If you have a brick-and-mortar business, you need to have the ability to process credit card transactions -- and that requires a credit card machine. A basic credit card machine has the ability to read the information stored on a credit card and send transaction information to a payment processor for approval. Depending on the complexity of the credit card reader, these are some of the features that you can expect:
- Built-in modem, Ethernet adapter or wireless adapter for transmitting transactions online
- Ability to read EMV cards -- or "smart" cards -- designed to reduce fraud
- Ability to send and receive Near-Field Communication (NFC) data and accept payment from mobile devices
- Other Point of Sale (POS) functions such as a cash drawer, bar code reader, touch screen and inventory management system
- Ability to interface with a cash register and/or receipt printer
- PIN pad for handling debit and EBT cards
How Much Does a Credit Card Machine Cost?
When looking at credit card machines for small business, the most important thing to remember is that you don't need to rent a credit card terminal from your payment processing company. Some payment processors charge exorbitant fees for renting credit card machines. If you're not careful, you could end up paying almost as much each month in rental fees as you would pay to simply buy a credit card terminal.
In general, you can expect to spend around $200 to buy a standalone credit card reader. If you need a full POS system with an integrated card reader, touch screen, printer and cash drawer, you should expect to spend $500 or more. However, a POS system does replace many of the individual components that you'd need to buy anyway.
Do I Need a Credit Card Machine That Supports Chip Cards?
You should definitely buy a credit card machine the supports smart chip or EMV cards. In addition to a credit card swiper on the side of the machine, a credit card terminal that supports EMV cards has an opening on the bottom that allows customers to "dip" their cards. The card reader interfaces with the card's embedded computer chip to create a secure code authenticating the transaction. For credit card purchases that take place in stores, the EMV chip helps to combat fraud. If your business doesn't support EMV cards, you could bear liability in the event of fraud.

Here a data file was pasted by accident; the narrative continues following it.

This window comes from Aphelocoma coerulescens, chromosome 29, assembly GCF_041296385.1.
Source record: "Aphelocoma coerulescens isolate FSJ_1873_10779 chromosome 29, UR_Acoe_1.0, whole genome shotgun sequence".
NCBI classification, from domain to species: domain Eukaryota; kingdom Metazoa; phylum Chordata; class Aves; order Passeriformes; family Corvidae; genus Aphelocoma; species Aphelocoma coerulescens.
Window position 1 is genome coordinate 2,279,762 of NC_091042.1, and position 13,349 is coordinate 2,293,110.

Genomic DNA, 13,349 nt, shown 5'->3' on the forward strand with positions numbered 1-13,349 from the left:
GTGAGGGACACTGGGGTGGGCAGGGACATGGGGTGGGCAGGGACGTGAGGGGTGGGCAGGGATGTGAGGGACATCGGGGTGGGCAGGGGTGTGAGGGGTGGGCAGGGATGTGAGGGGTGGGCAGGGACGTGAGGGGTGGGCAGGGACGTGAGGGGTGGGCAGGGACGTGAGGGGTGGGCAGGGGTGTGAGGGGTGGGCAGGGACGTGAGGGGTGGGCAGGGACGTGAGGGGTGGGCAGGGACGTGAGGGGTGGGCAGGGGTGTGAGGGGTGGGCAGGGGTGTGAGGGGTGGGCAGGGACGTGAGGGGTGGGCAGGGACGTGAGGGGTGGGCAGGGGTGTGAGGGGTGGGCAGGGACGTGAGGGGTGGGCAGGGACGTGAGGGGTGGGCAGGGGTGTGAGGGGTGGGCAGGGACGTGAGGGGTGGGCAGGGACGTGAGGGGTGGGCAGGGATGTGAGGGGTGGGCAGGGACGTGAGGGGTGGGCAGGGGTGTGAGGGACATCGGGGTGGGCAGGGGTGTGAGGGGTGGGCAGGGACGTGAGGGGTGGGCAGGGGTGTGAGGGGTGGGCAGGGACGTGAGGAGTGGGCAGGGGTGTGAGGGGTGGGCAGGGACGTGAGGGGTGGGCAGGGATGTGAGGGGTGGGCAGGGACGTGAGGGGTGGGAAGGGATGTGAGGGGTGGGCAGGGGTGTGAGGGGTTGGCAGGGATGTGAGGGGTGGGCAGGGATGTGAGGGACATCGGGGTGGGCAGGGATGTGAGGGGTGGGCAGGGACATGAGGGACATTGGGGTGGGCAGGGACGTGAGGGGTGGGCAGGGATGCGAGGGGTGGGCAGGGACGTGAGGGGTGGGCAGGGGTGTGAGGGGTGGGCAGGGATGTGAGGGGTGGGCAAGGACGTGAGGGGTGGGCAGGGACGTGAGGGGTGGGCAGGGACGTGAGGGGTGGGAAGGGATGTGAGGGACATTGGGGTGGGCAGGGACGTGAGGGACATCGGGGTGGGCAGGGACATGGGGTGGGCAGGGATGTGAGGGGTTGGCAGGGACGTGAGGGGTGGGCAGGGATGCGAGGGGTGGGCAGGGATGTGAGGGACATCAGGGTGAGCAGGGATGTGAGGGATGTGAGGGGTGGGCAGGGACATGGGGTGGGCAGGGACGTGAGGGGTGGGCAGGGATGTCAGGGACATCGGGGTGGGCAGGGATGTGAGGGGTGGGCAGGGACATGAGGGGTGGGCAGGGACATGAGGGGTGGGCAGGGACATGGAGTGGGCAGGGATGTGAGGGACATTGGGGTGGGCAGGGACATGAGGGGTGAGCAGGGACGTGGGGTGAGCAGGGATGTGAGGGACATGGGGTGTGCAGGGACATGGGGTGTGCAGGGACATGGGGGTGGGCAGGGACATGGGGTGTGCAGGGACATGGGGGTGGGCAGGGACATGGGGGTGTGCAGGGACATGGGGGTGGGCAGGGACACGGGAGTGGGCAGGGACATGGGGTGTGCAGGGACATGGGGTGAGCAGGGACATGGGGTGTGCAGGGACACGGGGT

Does a Credit Card Terminal Process Payments?
No. A credit card machine simply reads the information on a credit card and transmits it to a payment processor. You'll still need to sign up with a company to process and approve credit card transactions for you. In addition to the cost of the credit card machine itself, you can expect to pay a transaction fee each time a customer makes a purchase with a credit card. Usually, the fee is about 3 percent of the purchase amount.
What About Portable Credit Card Machines?
A portable credit card terminal has plenty of interesting uses. By connecting to your smartphone or tablet and utilizing its Internet connection, a portable credit card machine allows you to accept credit card payments anywhere. If you own a restaurant, for example, you could accept payments in real time while guests sit at their tables. If you attend trade shows, you could accept payments without a complicated POS system taking up space in your booth. If you have a brick-and-mortar store with a standard cash register, though, you may want a full POS system instead.